Saturday, July 20, 2013

Warning! Whining ahead


I have a narrow foot and extra narrow heel. Right now I am dealing with the consequences of settling instead of persevering until I could locate narrow athletic shoes that 1) meet my physical therapist’s guidelines for footwear that will contribute to regaining my balance and mobility, and 2) fit so that my right foot doesn’t slip forward and keep my toes jammed into the front end of the shoe.

The consequence is the second ingrown toenail on that foot since my stroke. The podiatrist has taken action, and the sore toe is gradually healing.

It has helped to wear a flip flop on my right foot and on my left my usual athletic shoe with the Bioness sensor and transmitter or a well worn black shoe that accommodates a plastic brace for times I can’t wear the Bioness. Either combination is definitely weird-looking and doesn’t help me much in staying balanced. The flip flop does, however, help avoid the pain of a shoe touching the sore area.
 Foot-fashionless

Early this year I bought a pair of low-rise boots that met my physical therapist’s approval. The pair works with the heel plate sensor and transmitter for my Bioness foot-drop system.

They are the closest thing I have for dress shoes post-stroke. The occasions that I wear them usually involve challenging environments with crowds of legs, both human and furniture varieties, and for some reason the shoes intensify my uneasiness about keeping my balance in a crowd.

I look forward to the day I can walk in them with the same confidence that I do in my athletic shoes. I also look forward to walking with all my toes healthy, happy and uncomplaining.

Maybe it would help if I adopted Nancy Sinatra’s attitude in the video below.  



Extreme ironing? 
Hubby is watching TV and I just now caught part of a segment about “extreme ironing,” apparently a variation on extreme sports.

I manage to NOT iron by avoiding clothes that require ironing and by strategic timing in removal of laundered clothing from the dryer. And I don’t care to watch other people iron, even if they wield their irons while skydiving or surfing.

I did, however, succumb to perverted fascination and googled. Results numbered “about 2,480,000.” There is even an official Extreme Ironing Bureau (EIB) page. It explained, “Extreme ironing combines the thrill of an extreme outdoor activity with the satisfaction of a well-pressed shirt.” Of course, Wikipedia has more here.

I can understand the satisfaction of completing a task that creates crisp order in a chaotic world. But it is not for me. I have been known to iron the occasional tablecloth, but I happily and peacefully coexist with most wrinkles, whether in aging skin or in clothing.

7 comments:

Terra said...

I don't iron, thank goodness for modern fabrics! I hope your foot problems heal soon, I had not heard of the sensor equipment.

Ginny said...

I am the same as you. I put my clothes in the dryer for only a minute. They come out damp...no ironing! Also we are the same with shoes. I have lymphoma and nothing will fit on my feet except my old black Crocs. Not even 4X extra wide. I have even gone to funerals in them, like the other night. The alternative is having the diabetic shoe people come over and measure me and they would look just like little old lady shoes. And even Crocs are better than that!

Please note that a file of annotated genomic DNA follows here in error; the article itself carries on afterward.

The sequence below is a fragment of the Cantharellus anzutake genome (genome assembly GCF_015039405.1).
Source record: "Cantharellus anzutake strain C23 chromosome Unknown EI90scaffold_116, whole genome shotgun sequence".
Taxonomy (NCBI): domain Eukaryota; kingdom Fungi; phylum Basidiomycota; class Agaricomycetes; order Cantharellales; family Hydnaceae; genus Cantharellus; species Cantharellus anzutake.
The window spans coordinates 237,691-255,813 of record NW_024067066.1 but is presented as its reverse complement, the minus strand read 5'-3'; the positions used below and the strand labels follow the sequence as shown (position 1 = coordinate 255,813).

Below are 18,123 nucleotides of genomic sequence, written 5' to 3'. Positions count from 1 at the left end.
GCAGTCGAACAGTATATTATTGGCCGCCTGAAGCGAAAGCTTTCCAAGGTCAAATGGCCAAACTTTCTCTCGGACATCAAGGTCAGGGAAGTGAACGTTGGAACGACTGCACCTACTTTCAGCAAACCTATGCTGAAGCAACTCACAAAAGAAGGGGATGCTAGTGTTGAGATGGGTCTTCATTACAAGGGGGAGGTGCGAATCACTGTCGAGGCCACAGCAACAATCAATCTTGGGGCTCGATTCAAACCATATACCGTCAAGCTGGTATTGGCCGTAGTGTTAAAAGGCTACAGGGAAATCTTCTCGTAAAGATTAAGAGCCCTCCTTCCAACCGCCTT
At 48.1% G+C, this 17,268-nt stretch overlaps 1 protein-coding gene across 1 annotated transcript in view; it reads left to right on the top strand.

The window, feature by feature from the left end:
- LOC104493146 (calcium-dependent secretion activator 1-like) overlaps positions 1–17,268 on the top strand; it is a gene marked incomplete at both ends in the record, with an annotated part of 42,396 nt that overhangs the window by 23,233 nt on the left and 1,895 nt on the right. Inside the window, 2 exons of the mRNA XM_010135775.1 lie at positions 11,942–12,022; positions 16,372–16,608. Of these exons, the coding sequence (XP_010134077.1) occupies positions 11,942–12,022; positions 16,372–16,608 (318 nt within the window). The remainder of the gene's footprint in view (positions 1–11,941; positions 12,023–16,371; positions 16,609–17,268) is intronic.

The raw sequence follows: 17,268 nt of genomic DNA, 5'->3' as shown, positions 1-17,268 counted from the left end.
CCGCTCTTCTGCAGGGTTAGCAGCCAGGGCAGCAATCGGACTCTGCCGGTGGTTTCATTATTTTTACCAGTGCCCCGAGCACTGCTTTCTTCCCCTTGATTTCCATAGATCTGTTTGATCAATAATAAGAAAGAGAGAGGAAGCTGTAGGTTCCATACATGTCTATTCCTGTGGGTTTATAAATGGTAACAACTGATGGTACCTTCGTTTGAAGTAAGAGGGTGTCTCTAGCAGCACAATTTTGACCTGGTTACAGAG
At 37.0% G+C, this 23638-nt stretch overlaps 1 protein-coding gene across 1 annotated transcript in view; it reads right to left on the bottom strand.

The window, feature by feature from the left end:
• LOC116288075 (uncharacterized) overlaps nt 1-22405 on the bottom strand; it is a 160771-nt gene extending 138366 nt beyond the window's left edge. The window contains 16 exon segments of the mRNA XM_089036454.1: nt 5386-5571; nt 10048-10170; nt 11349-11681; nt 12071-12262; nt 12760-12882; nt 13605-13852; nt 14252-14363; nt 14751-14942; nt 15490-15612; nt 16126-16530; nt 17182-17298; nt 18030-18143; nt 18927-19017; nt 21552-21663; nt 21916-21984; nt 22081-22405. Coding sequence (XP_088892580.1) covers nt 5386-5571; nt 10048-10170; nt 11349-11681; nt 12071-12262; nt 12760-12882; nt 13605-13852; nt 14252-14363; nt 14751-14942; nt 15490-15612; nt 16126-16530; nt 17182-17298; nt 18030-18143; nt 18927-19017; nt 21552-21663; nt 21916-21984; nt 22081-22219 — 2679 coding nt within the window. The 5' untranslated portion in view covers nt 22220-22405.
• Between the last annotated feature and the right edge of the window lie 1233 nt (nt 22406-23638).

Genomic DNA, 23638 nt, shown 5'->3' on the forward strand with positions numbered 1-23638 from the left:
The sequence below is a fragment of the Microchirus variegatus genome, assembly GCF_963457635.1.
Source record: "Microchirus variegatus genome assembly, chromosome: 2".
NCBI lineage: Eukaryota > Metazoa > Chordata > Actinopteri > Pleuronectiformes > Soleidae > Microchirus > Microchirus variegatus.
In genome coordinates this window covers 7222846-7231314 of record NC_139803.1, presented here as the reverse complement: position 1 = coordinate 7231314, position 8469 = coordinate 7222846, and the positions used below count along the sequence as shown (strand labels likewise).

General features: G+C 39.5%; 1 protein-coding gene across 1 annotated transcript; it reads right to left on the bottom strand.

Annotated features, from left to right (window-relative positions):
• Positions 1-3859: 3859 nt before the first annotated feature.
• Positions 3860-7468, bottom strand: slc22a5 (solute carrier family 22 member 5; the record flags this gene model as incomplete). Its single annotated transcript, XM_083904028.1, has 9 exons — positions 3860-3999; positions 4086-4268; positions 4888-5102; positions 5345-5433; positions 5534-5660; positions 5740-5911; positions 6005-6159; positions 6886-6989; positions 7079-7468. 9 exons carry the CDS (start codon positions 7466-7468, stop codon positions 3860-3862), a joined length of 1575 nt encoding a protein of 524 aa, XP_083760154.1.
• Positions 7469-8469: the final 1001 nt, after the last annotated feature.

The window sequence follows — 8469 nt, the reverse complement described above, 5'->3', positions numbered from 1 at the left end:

Sandra said...

now i am wondering if my iron will still heat up and steam, when i retired in 06 i gave up clothing that required touch up ironing.. and extreme anything is not my thing except for Extreme Homes on HGTV.. i do love that show, it shows all the crazy ways people build homes, like out of airplanes.
i am thinking your boots do not look like Nancy's in the video and also that the clothes you wear with them are not that short. LOL..
i had two ingrown toenails removed, but that was 30 years ago. I do remember they hurt and shoes do aggravate them.. wear what is best for your balance and feet and don't even think about how it looks...

gigihawaii said...

I rarely iron, so I can relate to what you wrote. Lol.

As for shoes, have you tried SAS open toed sandals? That's what I wear -- even on trips abroad, where a lot of walking is necessary.

Arkansas Patti said...

I have your skinny feet plus chronic planter fasciitis.
The shoes that feel the best are basically walking shoes that I wear with everything. They accommodate my orthodics with no problem. I never looked dressed up but am comfortable.
Hope you find the perfect shoe for you. Comfort is all that matters.

edshunnybunny said...

I sympathize with you on the shoe situation. I hope your toe heals soon :) I've become hooked on Crocs. They're about the only shoe I can wear comfortably, so that's what I wear!

As for ironing, I avoid it as much as possible, and I've never been very good at it. Ed, on the other hand, can iron a mean dress shirt!

schmidleysscribblins.com said...

I can empathize with the shoe problem. I just bought a lovely pair of Mephisto slides via Amazon. They have a with a small heel, but I can't wear them. I have worn flats for so long I felt as if I will shoot out of the shoes face first. My daughter and three of my granddaughters all wear the same sized shoe, so one of them will get these lovely slides. Back to sport shoes for me...sigh. Dianne